Ford introduced their new line of commercial chassis in 1932. Now available with the new flathead V-8 and designated Model B or BB the new double drop chassis featured better springs, a new low-slung appearance and the possibility of substantially more power. Union City built bodies for both the 133 1/2" and 157" Ford chassis, and could provide longer buses on special order.

1932 and later Ford Buses were now designated models BB330 A&B. Although their Union City sourced bodies looked virtually identical from previous years, they were both longer and wider than comparable 1931 models.

For 1933 Ford dropped the factory bus models, but Union City continued to supply them through Ford Commercial Vehicle dealers around the country.

Union City produced special projects for Ford during the mid 30s including a modified  Fruehauf trailer that was made into an aerodynamic sightseeing tractor-trailer bus for Ford's River Rouge assembly plant in 1936.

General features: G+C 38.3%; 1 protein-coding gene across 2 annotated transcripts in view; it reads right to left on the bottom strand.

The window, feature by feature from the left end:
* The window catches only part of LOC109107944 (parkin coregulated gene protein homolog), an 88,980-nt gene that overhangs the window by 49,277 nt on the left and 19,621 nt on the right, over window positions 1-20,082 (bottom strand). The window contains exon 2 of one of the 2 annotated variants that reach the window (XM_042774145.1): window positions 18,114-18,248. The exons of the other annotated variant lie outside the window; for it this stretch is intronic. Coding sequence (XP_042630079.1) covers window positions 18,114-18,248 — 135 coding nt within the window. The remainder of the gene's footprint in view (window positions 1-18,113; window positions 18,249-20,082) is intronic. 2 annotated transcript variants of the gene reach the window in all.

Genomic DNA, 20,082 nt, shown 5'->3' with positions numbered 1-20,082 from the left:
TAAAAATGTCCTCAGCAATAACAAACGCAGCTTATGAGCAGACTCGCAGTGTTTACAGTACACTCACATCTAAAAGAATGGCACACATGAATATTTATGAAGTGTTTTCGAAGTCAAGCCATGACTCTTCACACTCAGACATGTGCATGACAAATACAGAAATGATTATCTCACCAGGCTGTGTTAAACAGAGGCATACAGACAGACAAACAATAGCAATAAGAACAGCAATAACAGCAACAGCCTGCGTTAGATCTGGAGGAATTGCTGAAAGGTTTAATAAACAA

For 1937 Ford introduced a new bus-specific chassis, the Model 70. It featured a 171" wheelbase and a 85 hp flathead V8, semi-elliptical springs, a 45 gallon fuel tank and heavy-duty air brakes. Union City produced the box-like 25-passenger forward control body with Ford marketing the vehicle in its 1937 factory catalogs.  The new bodies were fabricated in sections using an all-steel framework covered by an aluminum skin topped by a wood-framed padded rubber roof. The interior panels were covered in Masonite with tube-framed seats covered in a durable leatherette.

Union City continued to build non-forward control buses on Ford's 157" Drive-Away chassis for school districts and operators that wanted a more classic bus look.